Witch, by Jen Silverman, has some wickedly funny elements to it, as brilliantly portrayed by The Artistic Home at The Den Theatre through December 3rd. As delicious as the humor is, and as much as I adore cynical humor, I am hesitant to label the production a comedy – especially because it is very thought-provoking.
That’s not to say a comedy can’t be thought-provoking. Maybe Ace Ventura Pet Detective isn’t going to make you think deep thoughts, but some comedies do. Witch, however, is in a bit of a classification by itself. It is very powerful and very moving. Director Devon Carson accomplishes what all artists strive to do – she has created something magnificent.
Witch is a modern adaptation of The Witches of Edmonton, which is a 1621 drama written by William Rowley, Thomas Decker, and John Ford. In the story, a poor and lonely woman is ostracized after unjustly being labeled a witch.
In the Silverman version, the devil comes to Edmonton in search of souls. A master negotiator, this version of the devil is quick to strike bargains with some of the men in town. Their testosterone-driven desires for affection and power cause them to give up what is most precious to them with very little convincing. The women of the story, though, prove more difficult negotiators.
Women aren’t treated the same as men. They weren’t treated the same in the time the original 1600s story is set. Nor are they treated the same today. Having faced such discrimination every day of their lives, Silverman’s female characters aren’t so easily swayed by glitter and light. Those that have been treated unfairly in the past are more inclined to be wary of bargains that appear too good to be true.
In the play, Scratch, a fast-rising young executive devil comes to Edmonton where he quickly embarks on acquiring souls. Sir Arthur is one of the castle’s wealthy occupants. His son Cuddy and ward Frank seem easy targets. Cuddy fears he is a disappointment to his father, favoring dancing over the sports of gentlemen. Frank grew up poor, and now that he has a taste of the good life fears losing his new station in life. Fear makes them both susceptible to Scratch’s wiles.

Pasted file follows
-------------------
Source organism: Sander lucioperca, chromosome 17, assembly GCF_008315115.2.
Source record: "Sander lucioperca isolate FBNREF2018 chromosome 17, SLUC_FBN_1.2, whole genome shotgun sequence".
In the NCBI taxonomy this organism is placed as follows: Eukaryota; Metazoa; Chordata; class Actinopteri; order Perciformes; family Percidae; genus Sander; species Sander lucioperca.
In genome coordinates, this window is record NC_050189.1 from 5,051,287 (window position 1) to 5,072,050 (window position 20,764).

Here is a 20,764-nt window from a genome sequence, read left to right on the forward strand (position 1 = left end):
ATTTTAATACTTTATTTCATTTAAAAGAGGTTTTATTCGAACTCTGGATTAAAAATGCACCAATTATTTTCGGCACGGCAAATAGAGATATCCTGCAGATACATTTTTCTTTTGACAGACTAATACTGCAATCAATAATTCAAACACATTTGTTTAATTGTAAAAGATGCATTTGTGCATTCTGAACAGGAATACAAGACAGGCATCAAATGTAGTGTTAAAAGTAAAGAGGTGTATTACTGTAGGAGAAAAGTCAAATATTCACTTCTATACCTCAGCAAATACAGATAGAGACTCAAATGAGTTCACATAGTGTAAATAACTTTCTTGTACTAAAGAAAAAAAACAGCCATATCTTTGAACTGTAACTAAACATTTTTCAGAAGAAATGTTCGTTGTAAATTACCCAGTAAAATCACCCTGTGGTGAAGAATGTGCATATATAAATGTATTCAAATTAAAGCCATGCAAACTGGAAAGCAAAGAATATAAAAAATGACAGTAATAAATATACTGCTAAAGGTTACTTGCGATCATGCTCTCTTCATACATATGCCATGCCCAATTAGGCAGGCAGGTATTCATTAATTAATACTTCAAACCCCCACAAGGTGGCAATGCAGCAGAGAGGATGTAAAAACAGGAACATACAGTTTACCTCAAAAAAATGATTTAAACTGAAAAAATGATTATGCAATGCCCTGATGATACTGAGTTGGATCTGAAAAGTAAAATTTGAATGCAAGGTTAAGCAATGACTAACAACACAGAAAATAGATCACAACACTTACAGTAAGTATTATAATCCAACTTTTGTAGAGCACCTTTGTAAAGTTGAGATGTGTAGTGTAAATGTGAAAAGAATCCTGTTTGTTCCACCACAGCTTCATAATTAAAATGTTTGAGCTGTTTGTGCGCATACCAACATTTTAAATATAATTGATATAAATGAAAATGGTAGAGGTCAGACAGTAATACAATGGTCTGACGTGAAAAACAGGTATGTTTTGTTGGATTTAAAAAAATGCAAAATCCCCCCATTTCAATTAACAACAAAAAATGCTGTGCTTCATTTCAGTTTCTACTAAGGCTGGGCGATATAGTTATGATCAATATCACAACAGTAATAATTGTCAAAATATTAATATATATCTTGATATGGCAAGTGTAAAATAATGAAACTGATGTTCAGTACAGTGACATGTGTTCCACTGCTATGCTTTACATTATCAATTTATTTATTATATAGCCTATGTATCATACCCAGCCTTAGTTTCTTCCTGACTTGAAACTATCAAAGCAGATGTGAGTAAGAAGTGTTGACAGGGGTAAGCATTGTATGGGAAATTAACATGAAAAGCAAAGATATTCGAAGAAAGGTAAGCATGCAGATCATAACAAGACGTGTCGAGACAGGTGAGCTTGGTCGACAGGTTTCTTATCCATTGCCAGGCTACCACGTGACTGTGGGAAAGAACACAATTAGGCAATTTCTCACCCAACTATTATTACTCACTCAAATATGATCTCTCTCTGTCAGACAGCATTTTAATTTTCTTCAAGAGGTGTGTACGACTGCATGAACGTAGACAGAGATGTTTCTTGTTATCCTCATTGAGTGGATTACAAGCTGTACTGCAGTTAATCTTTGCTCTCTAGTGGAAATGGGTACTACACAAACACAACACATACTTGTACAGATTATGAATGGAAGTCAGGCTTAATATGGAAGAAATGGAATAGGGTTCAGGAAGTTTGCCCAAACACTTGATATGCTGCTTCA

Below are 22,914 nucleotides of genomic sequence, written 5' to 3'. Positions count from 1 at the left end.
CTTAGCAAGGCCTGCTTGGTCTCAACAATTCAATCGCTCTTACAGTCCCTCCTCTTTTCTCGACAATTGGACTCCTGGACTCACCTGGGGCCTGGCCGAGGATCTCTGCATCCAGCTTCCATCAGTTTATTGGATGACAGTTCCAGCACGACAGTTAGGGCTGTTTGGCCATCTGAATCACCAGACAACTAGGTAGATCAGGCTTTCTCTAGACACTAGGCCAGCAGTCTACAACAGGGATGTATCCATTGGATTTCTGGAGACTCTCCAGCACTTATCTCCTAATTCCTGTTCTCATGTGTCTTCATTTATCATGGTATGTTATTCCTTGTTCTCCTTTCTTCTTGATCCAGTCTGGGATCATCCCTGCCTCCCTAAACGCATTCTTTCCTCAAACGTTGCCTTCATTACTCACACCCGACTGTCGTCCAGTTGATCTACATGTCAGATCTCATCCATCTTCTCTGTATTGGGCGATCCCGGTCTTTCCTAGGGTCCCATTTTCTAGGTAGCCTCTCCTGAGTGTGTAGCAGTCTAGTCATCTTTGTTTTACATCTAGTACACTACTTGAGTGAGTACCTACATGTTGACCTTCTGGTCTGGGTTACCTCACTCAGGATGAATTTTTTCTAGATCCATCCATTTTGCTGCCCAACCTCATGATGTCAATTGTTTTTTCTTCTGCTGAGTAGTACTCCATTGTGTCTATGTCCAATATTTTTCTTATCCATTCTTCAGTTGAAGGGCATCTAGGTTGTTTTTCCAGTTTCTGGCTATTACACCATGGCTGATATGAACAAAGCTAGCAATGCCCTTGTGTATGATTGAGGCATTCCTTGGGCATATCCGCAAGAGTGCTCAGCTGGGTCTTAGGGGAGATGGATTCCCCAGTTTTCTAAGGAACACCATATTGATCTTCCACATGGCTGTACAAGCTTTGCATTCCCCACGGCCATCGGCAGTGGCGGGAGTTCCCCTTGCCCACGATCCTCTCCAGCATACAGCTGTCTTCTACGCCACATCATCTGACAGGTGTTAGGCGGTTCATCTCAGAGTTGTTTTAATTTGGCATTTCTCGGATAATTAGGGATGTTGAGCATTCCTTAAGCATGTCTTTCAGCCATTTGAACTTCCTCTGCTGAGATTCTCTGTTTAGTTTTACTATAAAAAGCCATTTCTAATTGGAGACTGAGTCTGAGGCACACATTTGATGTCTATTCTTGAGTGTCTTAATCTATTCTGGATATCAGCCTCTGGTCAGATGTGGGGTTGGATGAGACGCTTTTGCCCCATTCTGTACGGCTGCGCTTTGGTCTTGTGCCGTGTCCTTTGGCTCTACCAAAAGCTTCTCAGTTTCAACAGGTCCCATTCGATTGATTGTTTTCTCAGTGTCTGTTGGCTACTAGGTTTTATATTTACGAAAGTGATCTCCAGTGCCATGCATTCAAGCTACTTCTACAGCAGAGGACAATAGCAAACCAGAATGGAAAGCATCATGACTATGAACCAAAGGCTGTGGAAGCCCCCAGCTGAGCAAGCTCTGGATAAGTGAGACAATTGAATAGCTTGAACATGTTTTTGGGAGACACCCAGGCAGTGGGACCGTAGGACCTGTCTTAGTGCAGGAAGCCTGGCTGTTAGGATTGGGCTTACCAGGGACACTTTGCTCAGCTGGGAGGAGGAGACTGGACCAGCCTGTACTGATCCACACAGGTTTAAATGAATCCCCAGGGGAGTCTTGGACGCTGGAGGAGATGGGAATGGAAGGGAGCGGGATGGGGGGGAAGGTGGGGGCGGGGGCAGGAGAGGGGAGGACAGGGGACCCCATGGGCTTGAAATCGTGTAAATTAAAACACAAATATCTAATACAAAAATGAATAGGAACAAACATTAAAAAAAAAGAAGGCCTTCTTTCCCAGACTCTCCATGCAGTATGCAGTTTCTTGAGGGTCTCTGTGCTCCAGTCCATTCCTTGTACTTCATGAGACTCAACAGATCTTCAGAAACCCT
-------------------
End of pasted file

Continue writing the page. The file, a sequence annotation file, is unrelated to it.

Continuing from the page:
One would think that Elizabeth would be an easy target for the devil. She is already the town outcast, having been wrongfully accused of being a witch. The devil points out how easy it would be for her to exact revenge on her neighbors if she were to sign over her soul. Yet, it is having lived through this mistreatment that makes Elizabeth all the more determined to hold onto her soul. This challenge sparks an admiration in Scratch, going so far as to even be an attraction.
Also in the mix is a servant in the castle named Winnifred. She is secretly tethered to one of the men in the story, but finds her dedication to the union may be one-sided. Her reaction, what she wants in return from the devil to fix this, is surprising.
There are no bad actors in the current Artistic Home production. In fact, there are some pretty good ones in the mix, and a few outstanding ones.
Julian Hester is magnificent as the devil, Scratch. His charisma is almost electric and certainly borders on magical. In the close quarters of The Den Theatre, Hester never breaks for a moment. Every second is focused, with an intensity of divine proportions.
At one point, Scratch discusses his ability to take any form he wants, and why he chooses that of a handsome young man. He used to present himself as an attractive woman to seduce souls, then later as a maternal figure to achieve trustworthiness. However, he has found that the appearance of a young man is far more inclined to win people over. Hester makes this remarkably believable.